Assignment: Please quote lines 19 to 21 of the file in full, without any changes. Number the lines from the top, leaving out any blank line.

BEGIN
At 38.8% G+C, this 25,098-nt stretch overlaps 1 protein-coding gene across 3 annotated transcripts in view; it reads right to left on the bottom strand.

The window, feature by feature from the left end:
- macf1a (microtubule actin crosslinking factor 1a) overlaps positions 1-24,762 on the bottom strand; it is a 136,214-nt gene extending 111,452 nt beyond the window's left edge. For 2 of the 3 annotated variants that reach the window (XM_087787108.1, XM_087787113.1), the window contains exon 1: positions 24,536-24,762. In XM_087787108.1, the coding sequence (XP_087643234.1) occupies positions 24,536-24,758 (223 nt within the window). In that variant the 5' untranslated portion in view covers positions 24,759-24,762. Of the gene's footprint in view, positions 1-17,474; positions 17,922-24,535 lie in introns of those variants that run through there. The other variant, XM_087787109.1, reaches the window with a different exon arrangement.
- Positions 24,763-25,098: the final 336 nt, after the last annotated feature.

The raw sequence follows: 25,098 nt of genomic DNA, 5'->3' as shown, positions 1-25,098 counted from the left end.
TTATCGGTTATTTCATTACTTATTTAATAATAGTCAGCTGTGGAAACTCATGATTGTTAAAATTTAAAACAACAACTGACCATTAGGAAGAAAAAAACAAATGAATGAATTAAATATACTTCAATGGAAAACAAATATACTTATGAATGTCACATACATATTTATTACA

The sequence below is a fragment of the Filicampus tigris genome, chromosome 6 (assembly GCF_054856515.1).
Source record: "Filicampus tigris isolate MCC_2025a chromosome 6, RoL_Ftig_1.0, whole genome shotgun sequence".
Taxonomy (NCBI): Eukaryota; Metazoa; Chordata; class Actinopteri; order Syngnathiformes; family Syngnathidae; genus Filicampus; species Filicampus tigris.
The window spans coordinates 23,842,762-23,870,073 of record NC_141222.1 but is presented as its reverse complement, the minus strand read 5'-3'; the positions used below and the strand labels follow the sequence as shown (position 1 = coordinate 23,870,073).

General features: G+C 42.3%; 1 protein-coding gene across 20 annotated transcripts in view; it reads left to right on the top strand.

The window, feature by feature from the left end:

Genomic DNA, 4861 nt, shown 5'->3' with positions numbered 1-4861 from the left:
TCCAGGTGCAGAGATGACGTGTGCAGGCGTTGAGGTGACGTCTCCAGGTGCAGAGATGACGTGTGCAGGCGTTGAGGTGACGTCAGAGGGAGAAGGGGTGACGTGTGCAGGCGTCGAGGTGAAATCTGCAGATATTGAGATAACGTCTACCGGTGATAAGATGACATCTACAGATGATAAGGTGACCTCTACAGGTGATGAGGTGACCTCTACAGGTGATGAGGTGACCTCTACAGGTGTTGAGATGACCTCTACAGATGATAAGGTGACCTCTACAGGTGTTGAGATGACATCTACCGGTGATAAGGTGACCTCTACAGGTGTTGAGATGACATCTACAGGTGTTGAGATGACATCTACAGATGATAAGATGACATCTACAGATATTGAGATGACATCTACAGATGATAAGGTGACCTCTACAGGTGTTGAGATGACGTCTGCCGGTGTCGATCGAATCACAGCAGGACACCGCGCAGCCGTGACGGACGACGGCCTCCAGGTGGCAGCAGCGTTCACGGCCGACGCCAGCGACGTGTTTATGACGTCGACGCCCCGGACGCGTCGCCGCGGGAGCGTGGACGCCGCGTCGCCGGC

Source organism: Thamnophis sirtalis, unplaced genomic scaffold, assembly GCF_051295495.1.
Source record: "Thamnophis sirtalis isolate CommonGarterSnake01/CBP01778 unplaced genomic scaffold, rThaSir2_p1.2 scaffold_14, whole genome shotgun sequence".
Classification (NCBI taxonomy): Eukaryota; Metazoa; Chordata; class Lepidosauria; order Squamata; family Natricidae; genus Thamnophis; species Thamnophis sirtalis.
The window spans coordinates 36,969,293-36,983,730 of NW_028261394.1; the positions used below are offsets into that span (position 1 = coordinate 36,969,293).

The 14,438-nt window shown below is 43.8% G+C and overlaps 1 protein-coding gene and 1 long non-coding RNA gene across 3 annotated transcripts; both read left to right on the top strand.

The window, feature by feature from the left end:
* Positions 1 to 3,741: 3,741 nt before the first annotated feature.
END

The 14,438-nt window shown below is 43.8% G+C and overlaps 1 protein-coding gene and 1 long non-coding RNA gene across 3 annotated transcripts; both read left to right on the top strand.

The window, feature by feature from the left end:
* Positions 1 to 3,741: 3,741 nt before the first annotated feature.